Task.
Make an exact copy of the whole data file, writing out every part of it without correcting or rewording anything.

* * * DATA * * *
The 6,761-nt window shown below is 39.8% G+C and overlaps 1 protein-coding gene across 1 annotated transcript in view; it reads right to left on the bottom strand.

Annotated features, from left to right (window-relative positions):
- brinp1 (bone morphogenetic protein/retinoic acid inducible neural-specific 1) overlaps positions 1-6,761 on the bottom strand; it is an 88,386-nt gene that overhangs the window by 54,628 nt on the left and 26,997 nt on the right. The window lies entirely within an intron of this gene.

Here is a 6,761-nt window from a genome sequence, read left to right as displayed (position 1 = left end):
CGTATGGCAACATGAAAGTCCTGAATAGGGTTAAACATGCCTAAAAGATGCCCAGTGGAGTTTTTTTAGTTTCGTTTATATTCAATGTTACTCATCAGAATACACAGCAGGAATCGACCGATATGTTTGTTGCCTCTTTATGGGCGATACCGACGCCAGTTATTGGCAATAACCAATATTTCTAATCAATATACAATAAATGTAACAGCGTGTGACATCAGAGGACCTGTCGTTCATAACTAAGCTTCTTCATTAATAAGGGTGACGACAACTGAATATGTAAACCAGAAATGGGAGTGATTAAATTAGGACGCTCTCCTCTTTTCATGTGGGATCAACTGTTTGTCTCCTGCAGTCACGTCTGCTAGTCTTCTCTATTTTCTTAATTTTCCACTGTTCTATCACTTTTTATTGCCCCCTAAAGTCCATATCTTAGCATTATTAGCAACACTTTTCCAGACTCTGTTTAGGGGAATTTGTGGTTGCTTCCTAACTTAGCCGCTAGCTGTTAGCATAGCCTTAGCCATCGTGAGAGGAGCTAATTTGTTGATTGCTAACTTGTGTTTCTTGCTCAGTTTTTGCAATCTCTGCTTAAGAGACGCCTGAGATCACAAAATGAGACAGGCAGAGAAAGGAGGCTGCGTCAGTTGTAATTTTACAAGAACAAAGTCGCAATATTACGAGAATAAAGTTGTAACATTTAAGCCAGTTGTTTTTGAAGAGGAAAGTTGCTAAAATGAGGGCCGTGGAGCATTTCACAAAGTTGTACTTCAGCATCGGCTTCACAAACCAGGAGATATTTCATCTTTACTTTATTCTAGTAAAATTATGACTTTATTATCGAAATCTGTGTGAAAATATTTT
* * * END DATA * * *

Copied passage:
The 6,761-nt window shown below is 39.8% G+C and overlaps 1 protein-coding gene across 1 annotated transcript in view; it reads right to left on the bottom strand.

Annotated features, from left to right (window-relative positions):
- brinp1 (bone morphogenetic protein/retinoic acid inducible neural-specific 1) overlaps positions 1-6,761 on the bottom strand; it is an 88,386-nt gene that overhangs the window by 54,628 nt on the left and 26,997 nt on the right. The window lies entirely within an intron of this gene.

Here is a 6,761-nt window from a genome sequence, read left to right as displayed (position 1 = left end):
CGTATGGCAACATGAAAGTCCTGAATAGGGTTAAACATGCCTAAAAGATGCCCAGTGGAGTTTTTTTAGTTTCGTTTATATTCAATGTTACTCATCAGAATACACAGCAGGAATCGACCGATATGTTTGTTGCCTCTTTATGGGCGATACCGACGCCAGTTATTGGCAATAACCAATATTTCTAATCAATATACAATAAATGTAACAGCGTGTGACATCAGAGGACCTGTCGTTCATAACTAAGCTTCTTCATTAATAAGGGTGACGACAACTGAATATGTAAACCAGAAATGGGAGTGATTAAATTAGGACGCTCTCCTCTTTTCATGTGGGATCAACTGTTTGTCTCCTGCAGTCACGTCTGCTAGTCTTCTCTATTTTCTTAATTTTCCACTGTTCTATCACTTTTTATTGCCCCCTAAAGTCCATATCTTAGCATTATTAGCAACACTTTTCCAGACTCTGTTTAGGGGAATTTGTGGTTGCTTCCTAACTTAGCCGCTAGCTGTTAGCATAGCCTTAGCCATCGTGAGAGGAGCTAATTTGTTGATTGCTAACTTGTGTTTCTTGCTCAGTTTTTGCAATCTCTGCTTAAGAGACGCCTGAGATCACAAAATGAGACAGGCAGAGAAAGGAGGCTGCGTCAGTTGTAATTTTACAAGAACAAAGTCGCAATATTACGAGAATAAAGTTGTAACATTTAAGCCAGTTGTTTTTGAAGAGGAAAGTTGCTAAAATGAGGGCCGTGGAGCATTTCACAAAGTTGTACTTCAGCATCGGCTTCACAAACCAGGAGATATTTCATCTTTACTTTATTCTAGTAAAATTATGACTTTATTATCGAAATCTGTGTGAAAATATTTT